14 FEBRUARY 1880, Page 11


TN the Nineteenth Centztry for February, Mr. Watts has published a paper, entitled " The Present Conditions of Art," which must be peculiarly interesting to all who have ever earnestly felt or thought about Art,—first, because of the matter and manner of it ; and secondly, because of the interest, which is one rarely gratified, of hearing opinions on Art from those whose work proves their opinions to have been tested by the best experience, that of incessant and successful labour. The number of writers on Art seems to increase every year, and on no subject are writers more dogmatic, " intense," and uncompromising in the expression of their opinions. There are few Art critics whose style does not recall, " I am Sir Oracle, and when I ope my lips, let no dog bark." The certainty in the expression of opinions is the more to be wondered at, when we see how much restraint, temperance, even diffidence, is used by those who do the best work, when they discuss the work of fellow- artists. Great men who have toiled through the labour that has made them great have, perhaps, staggered too often under the many difficulties of their art to be so light-heartedly con- fident in theorising, either on other artists' work or on their own ; and being greatly gifted, their artist eye feeds generously on Nature's beauties, so that their opinions are softened towards

diverse styles and manners which, though not their own, trans- late more strikingly sometimes one truth, sometimes another. Still, there are principles which lie deep-rooted at the core of the whole subject of Art which inspire them to eloquence, prin- ciples which have made all highly-cultured societies include the right development of Art into the scheme of all wholesome civi- lisation, but which principles, in the turmoil and hurry of modern life, run a chance too often of being forgotten. To state them briefly, they are reverence for and delight in beauty, earnestness in study, and sincerity towards those emotions which arise in artistic natures (to quote from Sir F. Leighton's admirable discourse to the Royal Academy students) " iu the presence of the phenomena of life and nature." All, we think, will agree that it is the adherence to these principles which has been the secret of the power of all greatness in Art; and should they cease to be the mainsprings from which the inventive faculty produces its work, Art must sink to the level of flippant and not very wholesome pleasures, or solemn and not at all amusing farces.

In this essay, Mr. Watts has tried to persuade the world how necessary are the refining influences of beauty to the moral, mental, and physical condition of society, and how far the modern world has strayed away from Nature's own teaching in the matter, and how far, through over-greed and selfishness in straining for material prosperity and indulgences only, we have not only frustrated the spontaneous happiness which beauty in- fuses into life, but we are frustrating the ends for which we have sacrificed so much. He has treated his subject from a suffi- ciently wide point of view to bring it into contact with the vital interests of society at large, and to clear away the mist of conflicting interests and complications, arising from the transition from old-established ideas to those new and untried,—a transition which is developing new conditions in every art and science, in the outward world we see, as in modes of thought in individuals and society collectively. This state of transition produces conditions most unfavourable to Art, and these conditions have been dwelt on with eloquence and subtlety by Mr. Watts ; yet, as he says, It must be remembered that the artist, no less than the poet, should speak the language of his time ;" and no less important is it for his readers to remem- ber that whatever shortcomings he finds in the conditions of modern society as regards the growth of Art, he cannot certainly be accused of using, as many do, such shortcomings to cover a want of interest or vitality in his work. When Mr. Watts complains that nearly all modern habits of life impover- ish the element of beauty which feeds the growth of spon- taneous art, we must listen to him, not as to one who has been hopelessly inactive under the starvation which such ugliness is to the artist, but as to one who, above all other artists, has painted in the spirit of the higher thought of his time, and who has por- trayed, as no other artist has, the only special beauty of our times in a consummate manner. For the questioning, com- plicated difficulties attendant on the upsetting of old, recognised methods of life, though they have deprived the world ,of so much in art that is beautiful, have produced their special beauty even for the artist. Life is now-a-days to very few a life of thought or a life of action separated, to most of us it is a life of both combined, and combined under a pressure of various lines of interest and action, united often with a struggle for necessities of a material kind. The countenances of men who think and act,—more especially, of course, men of original thought who have conquered the complications of modern conditions by threading successfully their own line of individual thought and conviction through all difficulties,—the counten- ances of such men acquire a subtle interest, which is the result of the peculiar thought of our own day. If we have lost in physical strength and brutal energy, we have gained in moral courage, maintained in the best minds through all questioning doubts, —doubts, it must be remembered, which sap enthusiasm and certainty, the qualities which make courage comparatively easy. Of many of our greatest men Mr. Watts has made por- traits which, in the deepest and subtlest qualities of portraiture, are second, perhaps, to none, rendering in the countenances of his sitters the modern element of subtlety and questioning with a delicacy and breadth combined, unsurpassed, we should think, by any master. Such work can only be the outcome of a life lived earnestly in the thought of the age, which is so strikingly portrayed in the faces of its great men. Such pictures as " Love and Death " and " Time and Death" are obviously the result of a specially modern vein of thought.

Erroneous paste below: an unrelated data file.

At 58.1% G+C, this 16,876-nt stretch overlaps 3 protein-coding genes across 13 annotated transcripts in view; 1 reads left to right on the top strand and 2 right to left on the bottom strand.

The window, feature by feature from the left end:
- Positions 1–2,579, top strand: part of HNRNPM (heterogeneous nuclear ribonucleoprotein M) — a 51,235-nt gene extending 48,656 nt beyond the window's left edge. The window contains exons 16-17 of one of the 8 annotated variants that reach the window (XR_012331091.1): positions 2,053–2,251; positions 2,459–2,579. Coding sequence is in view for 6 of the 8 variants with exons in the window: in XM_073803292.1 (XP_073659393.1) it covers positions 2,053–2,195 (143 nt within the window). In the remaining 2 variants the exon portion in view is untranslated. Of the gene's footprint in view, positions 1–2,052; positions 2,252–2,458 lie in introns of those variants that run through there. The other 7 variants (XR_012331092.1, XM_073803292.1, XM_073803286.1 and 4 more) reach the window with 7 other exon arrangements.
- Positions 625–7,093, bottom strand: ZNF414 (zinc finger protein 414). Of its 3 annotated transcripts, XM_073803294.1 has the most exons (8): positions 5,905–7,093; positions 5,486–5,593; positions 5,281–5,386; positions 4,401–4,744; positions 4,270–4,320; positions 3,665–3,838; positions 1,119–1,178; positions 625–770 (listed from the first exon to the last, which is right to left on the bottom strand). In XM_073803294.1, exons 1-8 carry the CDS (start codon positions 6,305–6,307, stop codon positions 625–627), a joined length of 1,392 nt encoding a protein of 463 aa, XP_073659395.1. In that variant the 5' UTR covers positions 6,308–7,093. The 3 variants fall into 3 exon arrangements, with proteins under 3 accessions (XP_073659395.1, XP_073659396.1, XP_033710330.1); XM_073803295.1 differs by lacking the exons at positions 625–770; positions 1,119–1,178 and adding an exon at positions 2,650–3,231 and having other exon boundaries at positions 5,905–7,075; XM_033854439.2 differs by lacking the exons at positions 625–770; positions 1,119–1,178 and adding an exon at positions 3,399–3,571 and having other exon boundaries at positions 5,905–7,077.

Love, struggling vainly at the portal with outspread, battered wings, to resist the inevitable, weighty inmarch- ing of his enemy Death ; Time and Death, wading hand- in-hand through the waves of events ; Time, striding on inexorably, with an unalterable vigour of youth ; Death, gathering her flowers as she passes on, both followed by the inevitable Nemesis flying in their wake, scales in hand, which weigh in the history of the world the results of Time and Death,—these two pictures are poems in colour and form, which are bred of the intellectual emotions of the age, as are the subtle lines and thoughtful brows in the portraits of the great men.